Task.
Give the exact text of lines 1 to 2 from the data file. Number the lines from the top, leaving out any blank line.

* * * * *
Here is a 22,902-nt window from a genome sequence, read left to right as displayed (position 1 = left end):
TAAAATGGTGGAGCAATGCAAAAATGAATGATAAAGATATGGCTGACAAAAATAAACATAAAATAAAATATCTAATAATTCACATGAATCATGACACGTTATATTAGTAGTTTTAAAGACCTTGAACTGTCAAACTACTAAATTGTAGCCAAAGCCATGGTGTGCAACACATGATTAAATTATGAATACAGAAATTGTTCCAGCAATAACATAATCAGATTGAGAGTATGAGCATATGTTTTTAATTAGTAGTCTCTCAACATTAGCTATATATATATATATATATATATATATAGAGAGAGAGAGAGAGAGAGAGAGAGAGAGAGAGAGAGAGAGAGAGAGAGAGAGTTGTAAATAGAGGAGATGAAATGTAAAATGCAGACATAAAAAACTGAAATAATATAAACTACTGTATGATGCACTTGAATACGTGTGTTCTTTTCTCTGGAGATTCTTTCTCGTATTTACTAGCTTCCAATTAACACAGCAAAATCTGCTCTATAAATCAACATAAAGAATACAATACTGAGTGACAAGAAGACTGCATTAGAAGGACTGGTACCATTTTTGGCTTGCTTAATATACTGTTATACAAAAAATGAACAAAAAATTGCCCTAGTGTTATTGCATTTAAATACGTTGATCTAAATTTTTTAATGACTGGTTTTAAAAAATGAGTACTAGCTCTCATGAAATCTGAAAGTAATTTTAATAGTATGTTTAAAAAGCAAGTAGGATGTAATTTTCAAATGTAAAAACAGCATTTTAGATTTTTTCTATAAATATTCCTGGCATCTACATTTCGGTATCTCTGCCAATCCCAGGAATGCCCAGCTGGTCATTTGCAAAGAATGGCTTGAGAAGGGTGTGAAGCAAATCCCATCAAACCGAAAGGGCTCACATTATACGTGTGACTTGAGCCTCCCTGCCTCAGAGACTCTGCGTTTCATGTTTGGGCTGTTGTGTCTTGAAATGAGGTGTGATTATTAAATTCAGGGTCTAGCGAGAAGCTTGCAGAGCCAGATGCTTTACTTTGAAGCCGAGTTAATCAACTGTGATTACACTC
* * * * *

Here is a 22,902-nt window from a genome sequence, read left to right as displayed (position 1 = left end):
TAAAATGGTGGAGCAATGCAAAAATGAATGATAAAGATATGGCTGACAAAAATAAACATAAAATAAAATATCTAATAATTCACATGAATCATGACACGTTATATTAGTAGTTTTAAAGACCTTGAACTGTCAAACTACTAAATTGTAGCCAAAGCCATGGTGTGCAACACATGATTAAATTATGAATACAGAAATTGTTCCAGCAATAACATAATCAGATTGAGAGTATGAGCATATGTTTTTAATTAGTAGTCTCTCAACATTAGCTATATATATATATATATATATATATATAGAGAGAGAGAGAGAGAGAGAGAGAGAGAGAGAGAGAGAGAGAGAGAGAGAGAGTTGTAAATAGAGGAGATGAAATGTAAAATGCAGACATAAAAAACTGAAATAATATAAACTACTGTATGATGCACTTGAATACGTGTGTTCTTTTCTCTGGAGATTCTTTCTCGTATTTACTAGCTTCCAATTAACACAGCAAAATCTGCTCTATAAATCAACATAAAGAATACAATACTGAGTGACAAGAAGACTGCATTAGAAGGACTGGTACCATTTTTGGCTTGCTTAATATACTGTTATACAAAAAATGAACAAAAAATTGCCCTAGTGTTATTGCATTTAAATACGTTGATCTAAATTTTTTAATGACTGGTTTTAAAAAATGAGTACTAGCTCTCATGAAATCTGAAAGTAATTTTAATAGTATGTTTAAAAAGCAAGTAGGATGTAATTTTCAAATGTAAAAACAGCATTTTAGATTTTTTCTATAAATATTCCTGGCATCTACATTTCGGTATCTCTGCCAATCCCAGGAATGCCCAGCTGGTCATTTGCAAAGAATGGCTTGAGAAGGGTGTGAAGCAAATCCCATCAAACCGAAAGGGCTCACATTATACGTGTGACTTGAGCCTCCCTGCCTCAGAGACTCTGCGTTTCATGTTTGGGCTGTTGTGTCTTGAAATGAGGTGTGATTATTAAATTCAGGGTCTAGCGAGAAGCTTGCAGAGCCAGATGCTTTACTTTGAAGCCGAGTTAATCAACTGTGATTACACTC